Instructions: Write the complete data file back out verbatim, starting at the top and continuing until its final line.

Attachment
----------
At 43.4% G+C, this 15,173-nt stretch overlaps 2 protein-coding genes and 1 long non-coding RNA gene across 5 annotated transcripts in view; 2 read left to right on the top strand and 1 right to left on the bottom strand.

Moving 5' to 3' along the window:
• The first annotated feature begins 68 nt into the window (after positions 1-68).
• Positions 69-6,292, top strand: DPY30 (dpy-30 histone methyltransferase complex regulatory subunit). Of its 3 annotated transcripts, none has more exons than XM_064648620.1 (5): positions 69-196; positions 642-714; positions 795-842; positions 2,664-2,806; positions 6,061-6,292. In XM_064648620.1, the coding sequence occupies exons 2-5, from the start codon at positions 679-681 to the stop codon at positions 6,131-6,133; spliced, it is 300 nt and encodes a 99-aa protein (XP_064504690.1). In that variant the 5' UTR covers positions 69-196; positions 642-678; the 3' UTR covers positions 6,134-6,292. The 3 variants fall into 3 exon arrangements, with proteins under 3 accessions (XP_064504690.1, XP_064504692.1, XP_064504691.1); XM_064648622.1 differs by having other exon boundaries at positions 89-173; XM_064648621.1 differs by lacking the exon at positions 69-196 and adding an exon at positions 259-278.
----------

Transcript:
At 43.4% G+C, this 15,173-nt stretch overlaps 2 protein-coding genes and 1 long non-coding RNA gene across 5 annotated transcripts in view; 2 read left to right on the top strand and 1 right to left on the bottom strand.

Moving 5' to 3' along the window:
• The first annotated feature begins 68 nt into the window (after positions 1-68).
• Positions 69-6,292, top strand: DPY30 (dpy-30 histone methyltransferase complex regulatory subunit). Of its 3 annotated transcripts, none has more exons than XM_064648620.1 (5): positions 69-196; positions 642-714; positions 795-842; positions 2,664-2,806; positions 6,061-6,292. In XM_064648620.1, the coding sequence occupies exons 2-5, from the start codon at positions 679-681 to the stop codon at positions 6,131-6,133; spliced, it is 300 nt and encodes a 99-aa protein (XP_064504690.1). In that variant the 5' UTR covers positions 69-196; positions 642-678; the 3' UTR covers positions 6,134-6,292. The 3 variants fall into 3 exon arrangements, with proteins under 3 accessions (XP_064504690.1, XP_064504692.1, XP_064504691.1); XM_064648622.1 differs by having other exon boundaries at positions 89-173; XM_064648621.1 differs by lacking the exon at positions 69-196 and adding an exon at positions 259-278.